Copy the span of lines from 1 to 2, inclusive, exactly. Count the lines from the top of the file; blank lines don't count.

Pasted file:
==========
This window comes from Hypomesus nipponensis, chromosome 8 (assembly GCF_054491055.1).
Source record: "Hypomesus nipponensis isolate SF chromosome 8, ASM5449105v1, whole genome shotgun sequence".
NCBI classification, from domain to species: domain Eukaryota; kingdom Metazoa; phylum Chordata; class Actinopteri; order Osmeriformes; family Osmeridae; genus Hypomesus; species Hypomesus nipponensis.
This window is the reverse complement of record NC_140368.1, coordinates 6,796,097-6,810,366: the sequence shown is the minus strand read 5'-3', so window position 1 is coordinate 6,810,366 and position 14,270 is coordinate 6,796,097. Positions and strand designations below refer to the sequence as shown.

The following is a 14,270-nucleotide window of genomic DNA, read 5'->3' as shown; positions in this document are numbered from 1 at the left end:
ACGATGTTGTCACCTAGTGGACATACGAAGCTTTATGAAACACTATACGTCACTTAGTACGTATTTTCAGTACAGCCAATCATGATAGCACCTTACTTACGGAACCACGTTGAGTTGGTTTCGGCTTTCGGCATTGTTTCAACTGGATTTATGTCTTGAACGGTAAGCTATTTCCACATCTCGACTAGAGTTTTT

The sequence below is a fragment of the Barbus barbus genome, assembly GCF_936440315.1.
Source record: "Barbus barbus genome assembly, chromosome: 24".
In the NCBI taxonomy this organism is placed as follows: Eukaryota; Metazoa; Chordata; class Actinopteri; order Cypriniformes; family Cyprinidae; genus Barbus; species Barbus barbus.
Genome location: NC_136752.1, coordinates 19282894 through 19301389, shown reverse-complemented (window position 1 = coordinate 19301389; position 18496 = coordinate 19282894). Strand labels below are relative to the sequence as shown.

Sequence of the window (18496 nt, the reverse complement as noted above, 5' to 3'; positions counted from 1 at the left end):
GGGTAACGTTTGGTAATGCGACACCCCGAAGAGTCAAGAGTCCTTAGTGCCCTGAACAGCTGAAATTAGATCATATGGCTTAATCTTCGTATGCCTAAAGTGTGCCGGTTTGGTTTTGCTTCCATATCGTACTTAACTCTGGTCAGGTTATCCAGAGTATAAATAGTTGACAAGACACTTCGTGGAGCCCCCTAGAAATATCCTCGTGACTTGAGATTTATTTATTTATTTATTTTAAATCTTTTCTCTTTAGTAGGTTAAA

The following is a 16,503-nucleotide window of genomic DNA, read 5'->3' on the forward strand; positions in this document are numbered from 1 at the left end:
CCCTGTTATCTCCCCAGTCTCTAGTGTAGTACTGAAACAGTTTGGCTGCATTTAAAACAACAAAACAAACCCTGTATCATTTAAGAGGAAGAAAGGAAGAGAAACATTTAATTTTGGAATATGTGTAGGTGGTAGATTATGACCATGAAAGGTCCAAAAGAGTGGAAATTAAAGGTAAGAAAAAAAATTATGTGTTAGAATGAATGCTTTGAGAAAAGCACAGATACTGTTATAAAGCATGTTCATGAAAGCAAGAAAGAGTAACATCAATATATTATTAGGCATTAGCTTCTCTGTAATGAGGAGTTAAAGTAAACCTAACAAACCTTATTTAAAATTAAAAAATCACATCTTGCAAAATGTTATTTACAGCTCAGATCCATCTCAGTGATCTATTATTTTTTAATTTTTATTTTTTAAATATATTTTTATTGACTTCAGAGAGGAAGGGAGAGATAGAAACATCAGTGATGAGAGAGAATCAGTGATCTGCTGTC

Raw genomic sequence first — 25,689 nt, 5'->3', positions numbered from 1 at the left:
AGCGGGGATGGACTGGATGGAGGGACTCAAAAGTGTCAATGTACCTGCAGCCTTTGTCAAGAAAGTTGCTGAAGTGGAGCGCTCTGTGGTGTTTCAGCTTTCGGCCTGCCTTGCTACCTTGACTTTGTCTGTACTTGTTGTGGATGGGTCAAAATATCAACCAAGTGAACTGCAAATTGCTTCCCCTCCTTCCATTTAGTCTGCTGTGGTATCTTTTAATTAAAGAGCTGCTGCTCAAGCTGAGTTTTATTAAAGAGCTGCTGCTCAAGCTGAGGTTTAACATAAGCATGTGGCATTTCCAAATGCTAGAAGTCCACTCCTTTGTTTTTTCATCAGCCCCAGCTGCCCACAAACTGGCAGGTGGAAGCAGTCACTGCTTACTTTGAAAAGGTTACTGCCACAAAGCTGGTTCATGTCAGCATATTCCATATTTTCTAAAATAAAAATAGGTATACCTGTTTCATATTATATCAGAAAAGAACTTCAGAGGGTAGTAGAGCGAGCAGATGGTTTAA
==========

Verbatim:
This window comes from Hypomesus nipponensis, chromosome 8 (assembly GCF_054491055.1).
Source record: "Hypomesus nipponensis isolate SF chromosome 8, ASM5449105v1, whole genome shotgun sequence".